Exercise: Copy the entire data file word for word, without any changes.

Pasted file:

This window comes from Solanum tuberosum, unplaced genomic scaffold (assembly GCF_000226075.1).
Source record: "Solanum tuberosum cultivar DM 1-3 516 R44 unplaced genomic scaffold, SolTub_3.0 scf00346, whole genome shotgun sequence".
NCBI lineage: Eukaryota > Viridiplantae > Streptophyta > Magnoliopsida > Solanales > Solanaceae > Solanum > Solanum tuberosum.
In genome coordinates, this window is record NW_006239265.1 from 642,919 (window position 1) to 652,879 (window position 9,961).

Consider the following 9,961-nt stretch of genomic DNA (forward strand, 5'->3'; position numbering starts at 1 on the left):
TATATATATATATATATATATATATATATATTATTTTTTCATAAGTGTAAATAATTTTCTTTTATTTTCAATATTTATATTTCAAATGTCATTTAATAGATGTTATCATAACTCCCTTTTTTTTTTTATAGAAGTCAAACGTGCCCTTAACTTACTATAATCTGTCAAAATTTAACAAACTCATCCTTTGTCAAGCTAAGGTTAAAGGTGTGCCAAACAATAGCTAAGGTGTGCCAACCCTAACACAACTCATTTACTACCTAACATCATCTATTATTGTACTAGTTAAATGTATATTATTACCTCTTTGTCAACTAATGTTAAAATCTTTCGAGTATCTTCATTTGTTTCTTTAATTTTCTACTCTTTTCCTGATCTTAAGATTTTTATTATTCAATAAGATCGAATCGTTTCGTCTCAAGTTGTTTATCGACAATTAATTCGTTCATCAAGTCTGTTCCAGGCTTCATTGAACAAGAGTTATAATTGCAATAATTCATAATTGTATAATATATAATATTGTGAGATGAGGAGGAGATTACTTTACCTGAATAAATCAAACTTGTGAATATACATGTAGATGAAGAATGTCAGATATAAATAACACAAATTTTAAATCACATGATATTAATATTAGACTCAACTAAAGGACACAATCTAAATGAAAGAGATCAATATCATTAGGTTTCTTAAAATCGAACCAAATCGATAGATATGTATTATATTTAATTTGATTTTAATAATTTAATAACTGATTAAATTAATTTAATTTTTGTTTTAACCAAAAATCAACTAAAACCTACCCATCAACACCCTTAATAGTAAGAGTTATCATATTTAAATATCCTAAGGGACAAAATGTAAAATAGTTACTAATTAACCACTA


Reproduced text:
This window comes from Solanum tuberosum, unplaced genomic scaffold (assembly GCF_000226075.1).
Source record: "Solanum tuberosum cultivar DM 1-3 516 R44 unplaced genomic scaffold, SolTub_3.0 scf00346, whole genome shotgun sequence".
NCBI lineage: Eukaryota > Viridiplantae > Streptophyta > Magnoliopsida > Solanales > Solanaceae > Solanum > Solanum tuberosum.
In genome coordinates, this window is record NW_006239265.1 from 642,919 (window position 1) to 652,879 (window position 9,961).

Consider the following 9,961-nt stretch of genomic DNA (forward strand, 5'->3'; position numbering starts at 1 on the left):
TATATATATATATATATATATATATATATATTATTTTTTCATAAGTGTAAATAATTTTCTTTTATTTTCAATATTTATATTTCAAATGTCATTTAATAGATGTTATCATAACTCCCTTTTTTTTTTTATAGAAGTCAAACGTGCCCTTAACTTACTATAATCTGTCAAAATTTAACAAACTCATCCTTTGTCAAGCTAAGGTTAAAGGTGTGCCAAACAATAGCTAAGGTGTGCCAACCCTAACACAACTCATTTACTACCTAACATCATCTATTATTGTACTAGTTAAATGTATATTATTACCTCTTTGTCAACTAATGTTAAAATCTTTCGAGTATCTTCATTTGTTTCTTTAATTTTCTACTCTTTTCCTGATCTTAAGATTTTTATTATTCAATAAGATCGAATCGTTTCGTCTCAAGTTGTTTATCGACAATTAATTCGTTCATCAAGTCTGTTCCAGGCTTCATTGAACAAGAGTTATAATTGCAATAATTCATAATTGTATAATATATAATATTGTGAGATGAGGAGGAGATTACTTTACCTGAATAAATCAAACTTGTGAATATACATGTAGATGAAGAATGTCAGATATAAATAACACAAATTTTAAATCACATGATATTAATATTAGACTCAACTAAAGGACACAATCTAAATGAAAGAGATCAATATCATTAGGTTTCTTAAAATCGAACCAAATCGATAGATATGTATTATATTTAATTTGATTTTAATAATTTAATAACTGATTAAATTAATTTAATTTTTGTTTTAACCAAAAATCAACTAAAACCTACCCATCAACACCCTTAATAGTAAGAGTTATCATATTTAAATATCCTAAGGGACAAAATGTAAAATAGTTACTAATTAACCACTA